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Nvidia's GeForce GTX 570 graphics processor


In a class of its own?
— 8:00 AM on December 7, 2010

The torrent of new hardware pouring into Damage Labs here at the end of 2010 is absolutely stunning. Just as we were putting the finishing touches on our massive multi-GPU mash-up last week, a package arrived containing yet another video card to review. Yet that card was not what we might have expected: a new Radeon based on the forthcoming Cayman GPU. Instead, we were greeted with a black-and-green box containing a pre-emptive strike from Nvidia in the form of the GeForce GTX 570.

The GTX 570 is based on a de-tuned version of the GF110 graphics chip that powered the GeForce GTX 580 into first place in the single-GPU performance sweeps last month. We pretty much expected a slightly slower variant of the GF110 to hit the market sooner or later, but I have to admit that I wasn't entirely excited about the prospect. We already seemed to have our value leaders in the form of the Radeon HD 6850/6870 and higher-clocked variants of the GeForce GTX 460, and we had our performance leader in the GTX 580.

Heck, though, I just wasn't thinking it through. Here's the basic proposition for the GTX 570: performance equivalent to—or a little better than—the GeForce GTX 480, only with power draw and a price range similar to the GTX 470's. If you're familiar with the current GPU landscape, you'll know that's a very solid proposition indeed. We're talking about one of the fastest graphics cards around for well under 400 bucks. Obviously, Nvidia wanted to get this puppy to market in time to greet the upcoming Radeons. Those Radeons could now have some very formidable competition with which to contend.

GPU
clock
(MHz)
Shader
ALUs
FP16
textures
filtered/
clock
ROP
pixels/
clock
Memory
transfer
rate
Memory
interface
width
(bits)
GeForce GTX 470 607 448 28 40 3.4 Gbps 320
GeForce GTX 480 700 480 30 48 3.7 Gbps 384
GeForce GTX 570 732 480 60 40 3.8 Gbps 320
GeForce GTX 580 772 512 64 48 4.0 Gbps 384

Let's face it: video cards are multiplying like cockroaches these days, with different models coming out seemingly every week. When I was younger, smarter, and more wildly enthusiastic about, well, everything, I could quote specifications for each and every CPU and video card available almost instantly. These days, I'm lucky to remember to brush my teeth, so tools like the table above are a must. I've included both the GTX 400- and GTX 500-series cards because the silicon on which they're based is incredibly similar. The GF110 chip in the 500 series has exactly the same number and configuration of functional units as the GF100 GPU in the 400 series. The major differences are lower power draw and doubled FP16 texture filtering rates in the GF110.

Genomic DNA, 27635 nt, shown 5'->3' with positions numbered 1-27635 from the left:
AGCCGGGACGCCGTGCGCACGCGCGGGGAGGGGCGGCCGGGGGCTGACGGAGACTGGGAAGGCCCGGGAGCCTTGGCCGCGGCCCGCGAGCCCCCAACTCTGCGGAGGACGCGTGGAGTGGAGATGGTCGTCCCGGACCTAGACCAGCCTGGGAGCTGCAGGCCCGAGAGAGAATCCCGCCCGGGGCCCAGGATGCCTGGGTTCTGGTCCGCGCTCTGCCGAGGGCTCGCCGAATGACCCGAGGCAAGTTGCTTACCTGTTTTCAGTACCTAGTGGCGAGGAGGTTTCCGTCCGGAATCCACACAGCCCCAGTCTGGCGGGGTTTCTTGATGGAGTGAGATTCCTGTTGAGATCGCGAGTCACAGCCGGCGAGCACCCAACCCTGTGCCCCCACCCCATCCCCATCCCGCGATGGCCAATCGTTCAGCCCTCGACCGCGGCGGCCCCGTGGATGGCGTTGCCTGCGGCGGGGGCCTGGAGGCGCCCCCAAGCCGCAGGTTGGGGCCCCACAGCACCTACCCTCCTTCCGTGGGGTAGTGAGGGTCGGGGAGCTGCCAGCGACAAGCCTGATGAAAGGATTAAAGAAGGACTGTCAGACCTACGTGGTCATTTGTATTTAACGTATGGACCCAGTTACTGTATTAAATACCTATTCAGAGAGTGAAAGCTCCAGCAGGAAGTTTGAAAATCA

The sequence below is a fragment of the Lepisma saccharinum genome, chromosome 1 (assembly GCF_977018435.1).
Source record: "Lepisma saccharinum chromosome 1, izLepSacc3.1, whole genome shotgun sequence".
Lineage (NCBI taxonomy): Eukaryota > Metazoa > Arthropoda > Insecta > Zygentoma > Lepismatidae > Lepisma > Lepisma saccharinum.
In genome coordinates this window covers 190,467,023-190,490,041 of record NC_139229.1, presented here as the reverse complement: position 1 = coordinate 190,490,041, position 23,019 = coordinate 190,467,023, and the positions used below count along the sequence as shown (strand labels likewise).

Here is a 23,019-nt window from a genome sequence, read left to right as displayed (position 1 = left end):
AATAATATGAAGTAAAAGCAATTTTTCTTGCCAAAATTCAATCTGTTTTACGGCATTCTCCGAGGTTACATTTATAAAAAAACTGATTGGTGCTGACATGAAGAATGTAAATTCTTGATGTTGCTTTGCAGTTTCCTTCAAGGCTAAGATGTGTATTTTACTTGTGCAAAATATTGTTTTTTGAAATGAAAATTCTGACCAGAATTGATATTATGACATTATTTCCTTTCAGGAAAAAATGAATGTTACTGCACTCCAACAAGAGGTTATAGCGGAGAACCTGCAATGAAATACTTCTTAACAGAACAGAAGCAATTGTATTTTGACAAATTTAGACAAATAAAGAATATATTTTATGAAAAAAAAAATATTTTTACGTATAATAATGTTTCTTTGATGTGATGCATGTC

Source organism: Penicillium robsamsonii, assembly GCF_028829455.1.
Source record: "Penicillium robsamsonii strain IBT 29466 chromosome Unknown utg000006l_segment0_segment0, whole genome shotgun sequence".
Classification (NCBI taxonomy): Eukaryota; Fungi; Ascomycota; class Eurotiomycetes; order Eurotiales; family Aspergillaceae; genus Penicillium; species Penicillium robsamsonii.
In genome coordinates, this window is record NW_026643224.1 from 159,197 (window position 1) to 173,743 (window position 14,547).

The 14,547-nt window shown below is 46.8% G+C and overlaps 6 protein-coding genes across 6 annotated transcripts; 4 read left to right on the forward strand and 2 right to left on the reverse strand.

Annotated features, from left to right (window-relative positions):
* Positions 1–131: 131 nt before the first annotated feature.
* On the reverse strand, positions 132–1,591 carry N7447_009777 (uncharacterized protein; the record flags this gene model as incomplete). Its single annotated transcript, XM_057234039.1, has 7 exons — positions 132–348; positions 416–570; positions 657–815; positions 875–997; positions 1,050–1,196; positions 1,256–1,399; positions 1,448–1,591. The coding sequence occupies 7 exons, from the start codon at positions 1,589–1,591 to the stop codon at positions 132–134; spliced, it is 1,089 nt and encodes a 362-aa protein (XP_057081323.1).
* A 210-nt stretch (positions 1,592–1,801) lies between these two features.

Nvidia has selectively hobbled the GF110 in creating the GTX 570, but the reductions aren't terribly drastic. Only one of its 15 shader multiprocessor partitions is disabled, as is one of its six memory controller/ROP partition combos. The GPU's core clock speed is down 50MHz from its elder sibling, as is the base clock frequency of its 1280MB of GDDR5 memory. The result, as I've mentioned, is a video card whose basic capacities match those of the GeForce GTX 480 pretty closely. We'll explore the particulars a little further in the following pages.

One happy consequence of these cuts is the fact that the GTX 570 only requires dual six-pin auxiliary power inputs, whereas the GTX 580 requires an extra-strength PSU with an eight-pin connector. Otherwise, the 570 looks very similar to its sibling, right down to the 10.5" board length and dual-slot profile. Under that angular cooling shroud is a vapor chamber cooler similar to the one on the 580, but Nvidia tells us the 570's cooler isn't quite as beefy.

Aww, isn't that cute? Our reference card from Nvidia has made friends with a retail GTX 570 from Zotac. The Zotac card arrived yesterday morning, a bit late in the review process, but we found time to drop it into an SLI pairing to run through a subset of our usual tests. You'll see partial results for this config on the following pages, to give you at least a taste of the GTX 570's multi-GPU performance.

This Zotac card runs at the same base clock frequencies as the reference model, and Nvidia expects cards like it to sell for $349.99 at online vendors, with availability starting today. We may see higher-clocked versions of the GTX 570 selling at a bit of a premium, as well.